I left off with the drum switch, so I figured I would continue with everything that connected to it. The mounting base for the switch and the backgear cover. The mounting base for the switch was slightly cocked where it was screwed to the gear cover, leaving the switch out of level. After I got the first layer of crud removed, I did some grinding with a die grinder to re-contour the casting for a better fit. The gear cover was the same way....just raw casted parts connected to other raw castings that sometimes do not fit the way they were intended. I wanted a solid fit on both pieces because the switch is mounted to it and it would get a lot of use. So I spent some time fitting castings to each other, getting the most surface contact while maintaining the clearance and position. I could have cheated by using fillers such as JB weld to get a glove fit, but my intention was to powder coat the parts, which means it has to withstand 400 degrees of heat to cure. Fillers such as JB will just fall off. If I had planned to paint it, this thing would be full of filler to smooth things out. Powder coat has many advantages, but the disadvantage is there is more prep work on castings to get a smooth finish.
As it came off the machine
After a rough clean up
After the final fitment and polishing
Finally powder coated.
Sure, it's a little more work, but a smooth slick surface is lots easier to keep clean, with the benefits of the durability of powder coating over paint.
I kept going, getting all of the smaller stuff coated and out of the way. When I got to the saddle, I noticed the crossfeed had lots of slop in the screw and nut. I knew this had to be replaced, but the crossfeed screw is 7/16" -10 LH Acme. This is not a common size by today's standard, so I thought I might try to make one. I wanted to start with the nut first, because I figured it would be the hardest part to make. The hardest part was grinding the threading tool. Once I ground up an internal threading tool, the nut was simple. The screw.....not so much. After 2 attempts, I gave up....there has to be an easier way. Well, there is. I found some 1/2"-10 LH Acme screw stock at McMaster-Carr. 3 ft for $15.00! There was plenty of room to use 1/2" over the 7/16", and the tool I ground up will still work to make the nut. I made a new nut from red brass, and simply cut the screw from the shaft, then drilled and reamed the geared shaft and inserted the new screw and pinned it.
Derf, nice work
I knew sooner or later I would have to dive into the gearbox and gear train as this was quite noisy when I first fired it up. The gear train leading up to the gearbox was in better shape than I expected, with the usual lion share of the wear being on the feed reversing gears, most of it on the forward gear, because it gets used 90% of the time, and it's always turning. The biggest wear was inside the bore of the gears and the axle it rotates on, mostly the axle. The easiest way to overcome that, is to bore the gears out straight, and make new axles to fit. Then the reverse gear was swapped with the forward gear, as it has less tooth wear.
The stud gear and idler gear were both in great shape, with the wear being on the shafts and bushings. I made a new shaft for the stud gear and an oversize bushing for the idler.
Now to the gearbox.....same deal, all of the wear is on the shafts and the housing they rotate in. Where the gears rode on the shafts had minimal wear. But where the shafts rode in the housing, there's about .015-.020" slop. I wasn't crazy about building completely new shafts, then I realized I didn't have to. The shafts are assembled into the housing from the right side. This means I only have to bush the left side of the casting, the right side can be bored out to accept a pressed on sleeve on the shaft. The shafts are nominal .750" in dia. the full length. I turned the left end to .625" for the length of the wear to clean it up, and it fits into a bronze bushing installed into the housing. On the right end, it was turned to .700" for the length of the wear, then an oversize sleeve was heat shrink fitted. Once the housing was bored out for a full clean up, the sleeve was turned to fit at about .785".
My gawd did that make a difference in noise! It almost sounds like a new machine! Once in a while in the right gears, I hear a slight ringing coming from the large idler gear, probably end play, but I think a nylon washer will cure that.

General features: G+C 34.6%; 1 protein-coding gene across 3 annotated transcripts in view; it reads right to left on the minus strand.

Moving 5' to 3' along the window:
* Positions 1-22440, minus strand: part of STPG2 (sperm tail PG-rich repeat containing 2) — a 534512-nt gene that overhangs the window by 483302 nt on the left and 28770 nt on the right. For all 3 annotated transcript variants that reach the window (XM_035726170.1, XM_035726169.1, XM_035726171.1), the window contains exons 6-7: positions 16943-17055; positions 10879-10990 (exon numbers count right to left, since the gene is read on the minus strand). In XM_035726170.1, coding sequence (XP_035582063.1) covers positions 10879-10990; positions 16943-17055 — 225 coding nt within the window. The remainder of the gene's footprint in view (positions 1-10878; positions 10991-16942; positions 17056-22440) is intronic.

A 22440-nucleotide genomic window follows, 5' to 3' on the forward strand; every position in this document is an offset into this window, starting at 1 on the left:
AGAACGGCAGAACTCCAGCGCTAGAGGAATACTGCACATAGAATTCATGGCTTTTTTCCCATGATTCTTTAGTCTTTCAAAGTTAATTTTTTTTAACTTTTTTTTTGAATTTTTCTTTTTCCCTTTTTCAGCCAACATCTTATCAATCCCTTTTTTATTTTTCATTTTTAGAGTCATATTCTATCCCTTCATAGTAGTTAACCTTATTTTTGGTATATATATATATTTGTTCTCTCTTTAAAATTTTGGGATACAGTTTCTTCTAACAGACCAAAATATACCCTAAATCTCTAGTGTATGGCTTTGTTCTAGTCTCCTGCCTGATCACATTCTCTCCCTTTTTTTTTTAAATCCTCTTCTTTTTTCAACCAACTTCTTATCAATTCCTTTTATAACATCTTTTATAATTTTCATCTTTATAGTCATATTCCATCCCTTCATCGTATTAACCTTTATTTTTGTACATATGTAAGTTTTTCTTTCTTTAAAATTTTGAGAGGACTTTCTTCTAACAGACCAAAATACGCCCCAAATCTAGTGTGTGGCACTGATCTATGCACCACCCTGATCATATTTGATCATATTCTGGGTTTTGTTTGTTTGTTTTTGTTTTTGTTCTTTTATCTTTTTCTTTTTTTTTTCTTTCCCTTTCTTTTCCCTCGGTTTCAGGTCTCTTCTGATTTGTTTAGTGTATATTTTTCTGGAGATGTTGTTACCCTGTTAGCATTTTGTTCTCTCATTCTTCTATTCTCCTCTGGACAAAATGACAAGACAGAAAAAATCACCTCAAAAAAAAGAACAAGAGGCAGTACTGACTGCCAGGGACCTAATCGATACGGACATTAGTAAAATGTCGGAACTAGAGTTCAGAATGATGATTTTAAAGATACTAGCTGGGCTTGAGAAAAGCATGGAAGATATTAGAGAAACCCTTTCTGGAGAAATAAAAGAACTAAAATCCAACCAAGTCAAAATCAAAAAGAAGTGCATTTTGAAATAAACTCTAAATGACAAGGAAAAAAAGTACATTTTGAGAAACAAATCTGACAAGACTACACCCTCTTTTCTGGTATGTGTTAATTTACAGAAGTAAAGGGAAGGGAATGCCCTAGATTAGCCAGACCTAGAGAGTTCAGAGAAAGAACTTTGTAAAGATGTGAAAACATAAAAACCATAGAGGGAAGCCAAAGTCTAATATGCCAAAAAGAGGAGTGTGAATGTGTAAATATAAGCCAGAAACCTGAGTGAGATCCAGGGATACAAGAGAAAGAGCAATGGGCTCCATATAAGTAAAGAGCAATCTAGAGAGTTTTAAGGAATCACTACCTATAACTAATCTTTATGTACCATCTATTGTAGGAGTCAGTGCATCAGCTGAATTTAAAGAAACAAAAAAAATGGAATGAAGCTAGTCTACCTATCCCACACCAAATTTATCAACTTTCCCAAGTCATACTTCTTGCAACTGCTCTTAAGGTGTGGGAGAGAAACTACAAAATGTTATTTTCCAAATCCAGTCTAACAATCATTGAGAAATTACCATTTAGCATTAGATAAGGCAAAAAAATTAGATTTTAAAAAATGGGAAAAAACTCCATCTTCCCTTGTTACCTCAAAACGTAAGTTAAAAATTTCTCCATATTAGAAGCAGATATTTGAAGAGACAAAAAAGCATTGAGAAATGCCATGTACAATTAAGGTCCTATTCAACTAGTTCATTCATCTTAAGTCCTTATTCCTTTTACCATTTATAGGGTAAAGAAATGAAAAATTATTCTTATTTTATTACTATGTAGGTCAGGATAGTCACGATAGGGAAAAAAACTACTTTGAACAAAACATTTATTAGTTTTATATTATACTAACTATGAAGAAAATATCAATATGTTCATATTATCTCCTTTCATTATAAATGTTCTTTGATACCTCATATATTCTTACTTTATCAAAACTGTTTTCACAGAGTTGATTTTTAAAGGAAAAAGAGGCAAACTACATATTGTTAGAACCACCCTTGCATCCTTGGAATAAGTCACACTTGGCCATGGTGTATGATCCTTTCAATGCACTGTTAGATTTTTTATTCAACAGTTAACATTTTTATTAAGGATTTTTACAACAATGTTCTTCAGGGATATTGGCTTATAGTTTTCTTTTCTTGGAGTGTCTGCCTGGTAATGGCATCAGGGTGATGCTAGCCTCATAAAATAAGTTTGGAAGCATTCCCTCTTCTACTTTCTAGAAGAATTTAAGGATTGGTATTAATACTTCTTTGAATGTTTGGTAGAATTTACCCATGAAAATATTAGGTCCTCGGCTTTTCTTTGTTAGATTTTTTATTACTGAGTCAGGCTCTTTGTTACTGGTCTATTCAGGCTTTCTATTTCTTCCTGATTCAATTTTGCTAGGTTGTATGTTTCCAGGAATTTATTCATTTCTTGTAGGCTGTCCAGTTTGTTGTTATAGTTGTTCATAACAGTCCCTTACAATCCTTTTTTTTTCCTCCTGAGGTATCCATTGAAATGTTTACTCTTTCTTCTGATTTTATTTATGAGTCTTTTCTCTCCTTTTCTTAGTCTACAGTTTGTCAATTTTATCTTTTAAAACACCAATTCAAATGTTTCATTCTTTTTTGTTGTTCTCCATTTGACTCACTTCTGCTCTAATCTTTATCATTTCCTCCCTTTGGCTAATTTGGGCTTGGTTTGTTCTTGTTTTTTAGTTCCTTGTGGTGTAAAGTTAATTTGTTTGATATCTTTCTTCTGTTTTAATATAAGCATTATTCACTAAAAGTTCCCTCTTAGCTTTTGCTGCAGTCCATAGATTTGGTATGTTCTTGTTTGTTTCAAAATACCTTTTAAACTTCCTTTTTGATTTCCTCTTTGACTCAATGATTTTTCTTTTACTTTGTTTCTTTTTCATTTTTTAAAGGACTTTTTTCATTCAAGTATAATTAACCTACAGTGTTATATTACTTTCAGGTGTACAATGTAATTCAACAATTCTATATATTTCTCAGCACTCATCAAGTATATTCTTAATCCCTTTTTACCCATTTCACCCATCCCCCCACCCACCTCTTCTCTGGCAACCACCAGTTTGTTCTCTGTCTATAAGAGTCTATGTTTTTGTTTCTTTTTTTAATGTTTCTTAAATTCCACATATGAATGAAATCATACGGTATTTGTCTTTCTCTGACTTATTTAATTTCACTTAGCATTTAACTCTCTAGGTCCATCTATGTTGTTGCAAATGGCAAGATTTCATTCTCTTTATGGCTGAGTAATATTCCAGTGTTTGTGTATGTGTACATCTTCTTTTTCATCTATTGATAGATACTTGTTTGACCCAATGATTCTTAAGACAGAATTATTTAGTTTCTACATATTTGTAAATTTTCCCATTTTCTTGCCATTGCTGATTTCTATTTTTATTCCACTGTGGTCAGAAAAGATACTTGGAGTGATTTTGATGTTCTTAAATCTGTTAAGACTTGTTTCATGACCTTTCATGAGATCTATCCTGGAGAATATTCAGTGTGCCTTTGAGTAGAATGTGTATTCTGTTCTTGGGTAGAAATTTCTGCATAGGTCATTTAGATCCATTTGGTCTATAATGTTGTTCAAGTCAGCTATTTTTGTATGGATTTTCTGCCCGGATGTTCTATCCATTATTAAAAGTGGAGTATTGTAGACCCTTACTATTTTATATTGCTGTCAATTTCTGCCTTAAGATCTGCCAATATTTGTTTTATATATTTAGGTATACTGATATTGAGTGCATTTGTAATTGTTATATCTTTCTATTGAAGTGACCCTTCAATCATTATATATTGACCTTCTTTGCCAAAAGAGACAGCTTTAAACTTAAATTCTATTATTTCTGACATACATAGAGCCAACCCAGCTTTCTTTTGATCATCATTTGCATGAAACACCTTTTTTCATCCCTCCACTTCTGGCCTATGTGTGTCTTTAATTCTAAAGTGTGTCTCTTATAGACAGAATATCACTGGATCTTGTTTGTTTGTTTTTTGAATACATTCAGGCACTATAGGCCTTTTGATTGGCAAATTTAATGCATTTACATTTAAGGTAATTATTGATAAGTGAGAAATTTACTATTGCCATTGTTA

The gears now run quieter, until I closed the cover. The guard has been sagging over time and now drags on the spindle gear.

The hinge pin was wobbly, and after inspection it was not any wear on the pin where it goes into the hinge bracket. The wobbliness is because it is not solid in the cover itself. If you look at the pin joint you might notice a large area that looks different that the casting. That's because it is. It's a pour of zinc or tin to secure the pin in the casting.


I fired up my torch and melted out the mixture, and this is what the pin looks like.


To re-cast this joint, I first cleaned up the bracket and turned it true to the pin hole.


I wanted the joint to be as square and tight as I could get it so the pour would not leak out.


I then ground on the gear cover itself to get it square and fitting the bracket with minimal leakage. To position the cover, I made a tapered sleeve from a piece of pipe to center the gear cover hole to the spindle. Once I got everything in place, I clamped close to the joint.


When I melted out the pour, I saved it in a soup can, and I'm glad I did. At first glance I thought it was just lead, but after I broke some pieces off, I knew it was a lot harder than lead and did not bend at all. I suspect it is tin or zinc. I remelted with a torch and added a smidget of wheel weight to make up for the small amount that melted and missed the can the first time.


Now it swings like a new one and doesn't drag on anything. Now I'll dress the top off and nobody will ever know......
Up to this point, everything I have done is repair or maintainance and I haven't really done any "mods" yet. One thing that I noticed while working on the gear train, was the square head bolt that secures the feed reversing lever. This is slightly annoying to have to open the cover and use a wrench to change feed direction. I know that some of the 9's came with a pull knob type lever, and some with a pinch type lever like found on the 10K's.
DSC02585.JPG That particular wrench didn't come with the machine, nor did I want to buy one, so I came up with a better plan.
I replaced the square headed bolt with a SHCS, and made an "L" shaped extension that fit over the head and secured with a set screw. I turned a handle from stainless that threaded into the extension. Once the bolt tension and lever position was finalized, it is a simple as pinching the 2 levers together to loosen, then shift and push the lock lever back down.
DSC02604.JPG Since I always get confused, especially with the crossfeed direction, I made a simple brass tag for clarity. Between the lock handle and the tag, I believe it's elegant enough it looks like it always belonged there.
Wow! This is beautiful! I remember reading the posts back in May about the gear cover, and thinking I might need to do that. And the use of inverted angle iron for the casters makes me want to get busy on my next lathe stand.
Very nice work. Wish i had a teacher showing me these tricks and techniques while i continue rework of my Hendey